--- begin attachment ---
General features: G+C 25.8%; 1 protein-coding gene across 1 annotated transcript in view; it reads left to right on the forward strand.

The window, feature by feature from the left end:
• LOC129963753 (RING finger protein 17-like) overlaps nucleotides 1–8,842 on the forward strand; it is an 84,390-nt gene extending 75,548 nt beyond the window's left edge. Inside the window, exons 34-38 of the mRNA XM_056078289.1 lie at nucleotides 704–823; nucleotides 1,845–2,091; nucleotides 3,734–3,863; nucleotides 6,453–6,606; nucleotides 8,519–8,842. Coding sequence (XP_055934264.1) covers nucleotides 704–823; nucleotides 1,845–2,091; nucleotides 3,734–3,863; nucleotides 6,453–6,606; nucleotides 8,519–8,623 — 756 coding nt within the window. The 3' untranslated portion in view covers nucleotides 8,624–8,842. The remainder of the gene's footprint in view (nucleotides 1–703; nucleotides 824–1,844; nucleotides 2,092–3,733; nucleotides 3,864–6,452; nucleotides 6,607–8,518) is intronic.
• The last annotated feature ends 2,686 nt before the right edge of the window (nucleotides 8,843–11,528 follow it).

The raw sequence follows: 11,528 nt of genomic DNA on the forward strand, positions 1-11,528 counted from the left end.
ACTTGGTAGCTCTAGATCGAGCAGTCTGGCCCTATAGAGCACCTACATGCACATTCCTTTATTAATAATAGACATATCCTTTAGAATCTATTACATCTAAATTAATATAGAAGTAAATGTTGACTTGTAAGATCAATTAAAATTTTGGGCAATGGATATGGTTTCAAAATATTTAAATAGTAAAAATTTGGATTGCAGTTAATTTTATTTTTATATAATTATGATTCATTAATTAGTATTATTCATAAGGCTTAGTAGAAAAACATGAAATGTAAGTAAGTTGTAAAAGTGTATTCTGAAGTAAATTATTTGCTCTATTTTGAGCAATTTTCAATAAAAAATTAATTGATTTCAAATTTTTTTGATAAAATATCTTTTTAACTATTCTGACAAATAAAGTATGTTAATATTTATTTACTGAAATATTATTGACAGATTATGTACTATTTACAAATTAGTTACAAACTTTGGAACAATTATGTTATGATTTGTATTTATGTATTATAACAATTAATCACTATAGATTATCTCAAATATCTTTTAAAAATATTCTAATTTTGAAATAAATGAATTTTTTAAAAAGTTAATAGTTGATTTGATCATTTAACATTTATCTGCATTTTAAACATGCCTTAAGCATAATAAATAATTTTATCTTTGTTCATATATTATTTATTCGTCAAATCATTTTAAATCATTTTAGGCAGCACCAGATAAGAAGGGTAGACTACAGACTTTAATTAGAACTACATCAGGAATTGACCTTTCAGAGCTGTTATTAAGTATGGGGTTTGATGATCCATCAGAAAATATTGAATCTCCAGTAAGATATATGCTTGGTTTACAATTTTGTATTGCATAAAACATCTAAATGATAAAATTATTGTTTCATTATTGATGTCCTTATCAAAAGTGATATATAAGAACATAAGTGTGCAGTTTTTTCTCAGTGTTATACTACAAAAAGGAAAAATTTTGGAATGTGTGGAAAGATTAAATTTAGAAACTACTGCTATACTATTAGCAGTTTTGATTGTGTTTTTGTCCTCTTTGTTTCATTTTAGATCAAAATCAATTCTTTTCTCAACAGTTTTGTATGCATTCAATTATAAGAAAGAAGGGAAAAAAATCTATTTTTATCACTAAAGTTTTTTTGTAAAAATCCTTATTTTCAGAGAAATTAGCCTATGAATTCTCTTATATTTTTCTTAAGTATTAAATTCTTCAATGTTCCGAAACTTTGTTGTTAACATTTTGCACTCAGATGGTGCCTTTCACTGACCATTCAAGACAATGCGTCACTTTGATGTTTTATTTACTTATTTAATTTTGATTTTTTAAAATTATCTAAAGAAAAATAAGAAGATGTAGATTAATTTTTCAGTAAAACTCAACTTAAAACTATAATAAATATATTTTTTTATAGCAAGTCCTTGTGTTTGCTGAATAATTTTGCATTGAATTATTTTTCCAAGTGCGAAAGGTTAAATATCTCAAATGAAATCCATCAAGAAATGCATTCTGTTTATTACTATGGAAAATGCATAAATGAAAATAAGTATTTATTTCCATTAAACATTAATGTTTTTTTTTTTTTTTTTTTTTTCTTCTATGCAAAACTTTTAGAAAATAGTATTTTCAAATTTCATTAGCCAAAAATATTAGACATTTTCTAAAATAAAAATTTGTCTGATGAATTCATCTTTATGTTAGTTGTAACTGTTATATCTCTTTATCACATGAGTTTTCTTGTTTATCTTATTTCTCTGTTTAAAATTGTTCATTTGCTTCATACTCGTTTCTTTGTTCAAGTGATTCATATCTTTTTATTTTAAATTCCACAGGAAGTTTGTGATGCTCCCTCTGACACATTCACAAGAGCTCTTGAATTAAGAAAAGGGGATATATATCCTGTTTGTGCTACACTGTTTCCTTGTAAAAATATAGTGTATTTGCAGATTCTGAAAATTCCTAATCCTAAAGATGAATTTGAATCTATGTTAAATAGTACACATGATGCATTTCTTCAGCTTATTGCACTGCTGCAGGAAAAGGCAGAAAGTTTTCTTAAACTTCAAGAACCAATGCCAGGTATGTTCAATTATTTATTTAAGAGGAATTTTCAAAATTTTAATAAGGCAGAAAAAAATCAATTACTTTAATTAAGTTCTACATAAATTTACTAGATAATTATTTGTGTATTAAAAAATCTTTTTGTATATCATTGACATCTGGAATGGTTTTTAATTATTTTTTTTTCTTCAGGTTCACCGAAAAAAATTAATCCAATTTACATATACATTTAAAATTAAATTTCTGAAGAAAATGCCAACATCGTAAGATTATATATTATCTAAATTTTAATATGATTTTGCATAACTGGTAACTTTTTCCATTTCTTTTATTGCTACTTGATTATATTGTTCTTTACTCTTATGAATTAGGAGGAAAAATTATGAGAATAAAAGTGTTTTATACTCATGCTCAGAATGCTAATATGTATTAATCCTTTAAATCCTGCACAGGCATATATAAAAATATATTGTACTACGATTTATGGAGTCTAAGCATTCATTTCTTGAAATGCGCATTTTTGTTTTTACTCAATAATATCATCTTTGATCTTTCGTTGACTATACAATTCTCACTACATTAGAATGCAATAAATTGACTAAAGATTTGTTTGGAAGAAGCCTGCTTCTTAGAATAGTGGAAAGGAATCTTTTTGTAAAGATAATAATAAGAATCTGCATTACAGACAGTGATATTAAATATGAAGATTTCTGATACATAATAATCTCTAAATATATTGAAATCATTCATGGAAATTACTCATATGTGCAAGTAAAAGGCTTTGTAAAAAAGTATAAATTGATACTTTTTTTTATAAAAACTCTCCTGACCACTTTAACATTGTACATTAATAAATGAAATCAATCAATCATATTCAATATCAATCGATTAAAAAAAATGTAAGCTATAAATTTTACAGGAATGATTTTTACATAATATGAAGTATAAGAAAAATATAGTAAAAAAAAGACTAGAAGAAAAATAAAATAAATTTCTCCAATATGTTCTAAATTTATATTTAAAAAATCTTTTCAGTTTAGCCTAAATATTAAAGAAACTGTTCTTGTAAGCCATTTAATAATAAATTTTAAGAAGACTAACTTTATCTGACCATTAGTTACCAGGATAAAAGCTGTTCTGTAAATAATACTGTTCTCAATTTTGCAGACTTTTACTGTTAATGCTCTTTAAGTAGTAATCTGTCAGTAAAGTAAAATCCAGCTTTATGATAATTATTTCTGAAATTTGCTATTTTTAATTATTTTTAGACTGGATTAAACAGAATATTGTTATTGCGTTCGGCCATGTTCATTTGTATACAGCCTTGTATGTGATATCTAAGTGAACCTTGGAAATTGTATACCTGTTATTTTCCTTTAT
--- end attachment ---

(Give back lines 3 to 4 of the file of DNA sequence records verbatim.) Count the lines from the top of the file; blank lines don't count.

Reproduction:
• LOC129963753 (RING finger protein 17-like) overlaps nucleotides 1–8,842 on the forward strand; it is an 84,390-nt gene extending 75,548 nt beyond the window's left edge. Inside the window, exons 34-38 of the mRNA XM_056078289.1 lie at nucleotides 704–823; nucleotides 1,845–2,091; nucleotides 3,734–3,863; nucleotides 6,453–6,606; nucleotides 8,519–8,842. Coding sequence (XP_055934264.1) covers nucleotides 704–823; nucleotides 1,845–2,091; nucleotides 3,734–3,863; nucleotides 6,453–6,606; nucleotides 8,519–8,623 — 756 coding nt within the window. The 3' untranslated portion in view covers nucleotides 8,624–8,842. The remainder of the gene's footprint in view (nucleotides 1–703; nucleotides 824–1,844; nucleotides 2,092–3,733; nucleotides 3,864–6,452; nucleotides 6,607–8,518) is intronic.
• The last annotated feature ends 2,686 nt before the right edge of the window (nucleotides 8,843–11,528 follow it).